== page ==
Respect the rest interval!

Ok so now that we’ve got that out of the way, how does one prevent the one-too-many interval blues? Well, I do have some good news. There are, in fact, some ways of breathing new life into a tired interval routine that can help you find that extra gear or two.

Let’s start by looking at what motivates you.

Are you a bit of a tech-geek who loves the latest product innovations?
Does being around other riders energize and motivate you?
Perhaps you don’t mind braving the weather and enjoy pouring over maps and finding climbs and roads you didn’t know existed in your area?

First off, we’ll start with a super, high-tech solution you can use in the privacy of your own basement regardless of dark of night or inclement weather. Take for example Pro-Form’s TDF Pro 4.0 training bike. It features all manner of bells and whistles to liberate, stimulate and motivate. It simulates gradient (both climbing and descending), includes a built-in power meter, and has an interactive touch-screen that lets you scroll through various workouts based on well-known professional race routes.  If you’re the type who loves the latest gadgets and has the means, something along these lines could be just the ticket to lift the lid on a tired routine.

If you’re more of the extroverted type and social interaction gets you excited and out the door, check out an indoor training class. Many bike shops and gyms offer these throughout the fall, winter, and spring months and most are instructed by a local cycling guru or certified coach who is there to motivate and inspire you during the workouts and will share valuable insight and lessons in the process. The workouts in these classes are usually built around classic interval progressions and often set to pace-matched music to keep you moving to the oft too-bitter end. Such classes are generally offered in the early morning hours and later in the evening to accommodate work schedules. Up the ante by recruiting a friend to join with you, which will add some accountability on those days when your motivation might be on the wane.

Lastly, (and my personal preference) there’s the more “do-it- yourself” method for those who prefer to ride outside no matter the weather. For this, you don’t need much more than a basic GPS unit and to sign-up for a service such as Strava or Garmin Fit. Using the features on these services, you can easily identify “segments” or “routes” in your area tailored to your particular interval criteria, ranging from the type of terrain to the length of time each interval needs to be. These services are great for taking the guesswork out of finding new routes which can freshen-up stale training routines. Another bonus is that they provide built-in motivation with their myriad of ranking systems that let you compare your efforts on “leaderboards” against everyone from the local pro to your buddy down the street. You may also find that by riding the same segments a few times in an effort to improve your standings, you’ll gain a better feel and understanding for pacing on varied terrain, which can also translate into an improvement in your time-trialing ability. Who doesn’t want to improve against the clock?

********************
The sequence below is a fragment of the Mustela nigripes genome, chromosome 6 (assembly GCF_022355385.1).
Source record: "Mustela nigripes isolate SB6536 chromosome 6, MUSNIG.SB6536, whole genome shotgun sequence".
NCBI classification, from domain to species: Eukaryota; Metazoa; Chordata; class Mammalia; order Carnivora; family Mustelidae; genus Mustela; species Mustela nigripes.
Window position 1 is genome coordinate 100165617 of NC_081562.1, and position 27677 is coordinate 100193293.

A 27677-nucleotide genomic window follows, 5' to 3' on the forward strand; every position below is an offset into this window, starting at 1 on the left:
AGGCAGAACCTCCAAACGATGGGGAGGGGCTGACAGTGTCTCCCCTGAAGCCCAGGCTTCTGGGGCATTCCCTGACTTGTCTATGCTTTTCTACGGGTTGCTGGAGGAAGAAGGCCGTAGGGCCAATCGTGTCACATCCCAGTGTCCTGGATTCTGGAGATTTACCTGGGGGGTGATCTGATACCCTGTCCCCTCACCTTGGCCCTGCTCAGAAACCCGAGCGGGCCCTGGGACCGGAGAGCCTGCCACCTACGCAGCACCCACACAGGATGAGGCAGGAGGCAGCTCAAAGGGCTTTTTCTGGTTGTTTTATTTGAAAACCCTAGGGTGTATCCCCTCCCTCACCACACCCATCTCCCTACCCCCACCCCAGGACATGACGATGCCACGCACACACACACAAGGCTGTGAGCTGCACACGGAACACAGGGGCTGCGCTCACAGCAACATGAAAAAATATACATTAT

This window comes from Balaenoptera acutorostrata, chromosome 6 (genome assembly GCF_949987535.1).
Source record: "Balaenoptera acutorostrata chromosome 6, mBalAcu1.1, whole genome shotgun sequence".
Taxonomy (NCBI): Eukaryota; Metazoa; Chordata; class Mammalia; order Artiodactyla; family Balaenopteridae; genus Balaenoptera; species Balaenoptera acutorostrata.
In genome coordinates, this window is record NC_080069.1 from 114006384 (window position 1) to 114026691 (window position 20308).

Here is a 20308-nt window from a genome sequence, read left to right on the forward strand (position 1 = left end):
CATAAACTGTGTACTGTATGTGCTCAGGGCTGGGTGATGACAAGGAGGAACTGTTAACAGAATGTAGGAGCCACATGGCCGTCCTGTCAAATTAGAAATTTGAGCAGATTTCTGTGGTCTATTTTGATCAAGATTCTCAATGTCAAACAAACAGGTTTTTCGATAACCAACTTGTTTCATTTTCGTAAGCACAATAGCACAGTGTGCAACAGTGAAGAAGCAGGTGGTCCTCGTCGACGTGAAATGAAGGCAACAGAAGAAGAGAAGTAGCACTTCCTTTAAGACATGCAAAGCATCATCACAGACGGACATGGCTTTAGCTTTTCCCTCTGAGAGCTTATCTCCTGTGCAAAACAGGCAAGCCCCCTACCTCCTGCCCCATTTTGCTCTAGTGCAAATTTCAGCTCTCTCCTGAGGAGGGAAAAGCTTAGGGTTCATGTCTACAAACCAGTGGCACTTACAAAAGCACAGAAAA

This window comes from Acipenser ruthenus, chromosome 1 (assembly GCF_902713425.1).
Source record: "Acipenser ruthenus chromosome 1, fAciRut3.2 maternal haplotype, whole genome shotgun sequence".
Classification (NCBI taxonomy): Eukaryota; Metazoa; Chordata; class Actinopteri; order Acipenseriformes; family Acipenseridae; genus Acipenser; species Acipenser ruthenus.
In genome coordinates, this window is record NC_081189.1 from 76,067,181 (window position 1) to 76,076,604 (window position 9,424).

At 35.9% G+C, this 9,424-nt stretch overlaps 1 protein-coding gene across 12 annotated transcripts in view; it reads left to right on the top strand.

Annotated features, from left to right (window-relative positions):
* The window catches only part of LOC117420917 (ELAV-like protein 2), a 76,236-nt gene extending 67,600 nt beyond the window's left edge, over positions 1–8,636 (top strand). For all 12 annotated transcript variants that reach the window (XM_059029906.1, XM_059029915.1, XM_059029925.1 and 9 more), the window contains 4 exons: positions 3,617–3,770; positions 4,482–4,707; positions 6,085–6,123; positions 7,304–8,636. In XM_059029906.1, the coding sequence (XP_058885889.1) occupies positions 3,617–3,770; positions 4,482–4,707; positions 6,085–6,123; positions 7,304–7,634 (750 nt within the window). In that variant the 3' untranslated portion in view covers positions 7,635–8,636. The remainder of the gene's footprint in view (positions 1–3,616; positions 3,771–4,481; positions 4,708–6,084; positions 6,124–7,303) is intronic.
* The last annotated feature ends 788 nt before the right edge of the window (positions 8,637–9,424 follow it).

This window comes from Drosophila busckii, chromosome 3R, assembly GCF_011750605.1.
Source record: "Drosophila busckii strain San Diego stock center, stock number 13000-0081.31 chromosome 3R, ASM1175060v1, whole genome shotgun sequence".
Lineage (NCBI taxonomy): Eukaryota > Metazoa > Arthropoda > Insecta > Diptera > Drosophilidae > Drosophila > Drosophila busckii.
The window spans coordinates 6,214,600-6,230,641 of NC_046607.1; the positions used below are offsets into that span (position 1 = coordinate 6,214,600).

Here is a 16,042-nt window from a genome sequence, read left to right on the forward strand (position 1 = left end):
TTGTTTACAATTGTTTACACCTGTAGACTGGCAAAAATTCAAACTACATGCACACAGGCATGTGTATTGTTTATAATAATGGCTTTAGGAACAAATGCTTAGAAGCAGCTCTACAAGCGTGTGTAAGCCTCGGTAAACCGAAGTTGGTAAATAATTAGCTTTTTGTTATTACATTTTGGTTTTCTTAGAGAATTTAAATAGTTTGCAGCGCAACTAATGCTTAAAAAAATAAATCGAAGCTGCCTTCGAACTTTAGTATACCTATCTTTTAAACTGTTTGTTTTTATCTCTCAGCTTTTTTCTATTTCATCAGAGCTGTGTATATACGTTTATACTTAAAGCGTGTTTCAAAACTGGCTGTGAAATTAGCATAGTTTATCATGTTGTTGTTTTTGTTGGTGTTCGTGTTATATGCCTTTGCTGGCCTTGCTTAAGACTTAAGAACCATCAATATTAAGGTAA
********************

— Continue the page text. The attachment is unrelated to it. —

That’s what I thought.

So there you have some different strokes for different folks: three different strategies to breathe new life into an old, but very necessary aspect of training for peak fitness. Stay tuned here in the spring when I’ll bring you the final segment in our three-part series to having your best season ever.

Till the next one,